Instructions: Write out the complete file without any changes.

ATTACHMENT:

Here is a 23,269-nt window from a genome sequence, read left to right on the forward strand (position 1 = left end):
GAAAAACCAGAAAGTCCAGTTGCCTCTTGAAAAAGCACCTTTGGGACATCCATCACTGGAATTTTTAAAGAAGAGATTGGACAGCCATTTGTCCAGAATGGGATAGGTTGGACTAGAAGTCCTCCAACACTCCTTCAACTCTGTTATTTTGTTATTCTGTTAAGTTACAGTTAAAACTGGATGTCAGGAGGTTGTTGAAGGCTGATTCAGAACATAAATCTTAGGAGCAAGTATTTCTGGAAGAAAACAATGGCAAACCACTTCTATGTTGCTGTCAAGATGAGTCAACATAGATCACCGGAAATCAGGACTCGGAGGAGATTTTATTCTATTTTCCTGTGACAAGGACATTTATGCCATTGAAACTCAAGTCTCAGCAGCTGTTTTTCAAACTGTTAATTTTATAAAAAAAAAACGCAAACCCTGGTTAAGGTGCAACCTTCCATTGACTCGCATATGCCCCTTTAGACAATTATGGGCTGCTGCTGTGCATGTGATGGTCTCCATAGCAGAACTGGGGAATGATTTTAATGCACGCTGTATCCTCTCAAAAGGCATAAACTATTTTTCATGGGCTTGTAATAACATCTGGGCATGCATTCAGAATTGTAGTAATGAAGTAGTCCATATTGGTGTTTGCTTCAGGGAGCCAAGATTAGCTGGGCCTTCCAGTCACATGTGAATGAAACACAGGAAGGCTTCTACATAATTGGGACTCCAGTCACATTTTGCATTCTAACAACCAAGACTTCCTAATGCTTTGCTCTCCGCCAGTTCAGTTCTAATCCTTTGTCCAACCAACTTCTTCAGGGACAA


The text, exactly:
Here is a 23,269-nt window from a genome sequence, read left to right on the forward strand (position 1 = left end):
GAAAAACCAGAAAGTCCAGTTGCCTCTTGAAAAAGCACCTTTGGGACATCCATCACTGGAATTTTTAAAGAAGAGATTGGACAGCCATTTGTCCAGAATGGGATAGGTTGGACTAGAAGTCCTCCAACACTCCTTCAACTCTGTTATTTTGTTATTCTGTTAAGTTACAGTTAAAACTGGATGTCAGGAGGTTGTTGAAGGCTGATTCAGAACATAAATCTTAGGAGCAAGTATTTCTGGAAGAAAACAATGGCAAACCACTTCTATGTTGCTGTCAAGATGAGTCAACATAGATCACCGGAAATCAGGACTCGGAGGAGATTTTATTCTATTTTCCTGTGACAAGGACATTTATGCCATTGAAACTCAAGTCTCAGCAGCTGTTTTTCAAACTGTTAATTTTATAAAAAAAAAACGCAAACCCTGGTTAAGGTGCAACCTTCCATTGACTCGCATATGCCCCTTTAGACAATTATGGGCTGCTGCTGTGCATGTGATGGTCTCCATAGCAGAACTGGGGAATGATTTTAATGCACGCTGTATCCTCTCAAAAGGCATAAACTATTTTTCATGGGCTTGTAATAACATCTGGGCATGCATTCAGAATTGTAGTAATGAAGTAGTCCATATTGGTGTTTGCTTCAGGGAGCCAAGATTAGCTGGGCCTTCCAGTCACATGTGAATGAAACACAGGAAGGCTTCTACATAATTGGGACTCCAGTCACATTTTGCATTCTAACAACCAAGACTTCCTAATGCTTTGCTCTCCGCCAGTTCAGTTCTAATCCTTTGTCCAACCAACTTCTTCAGGGACAA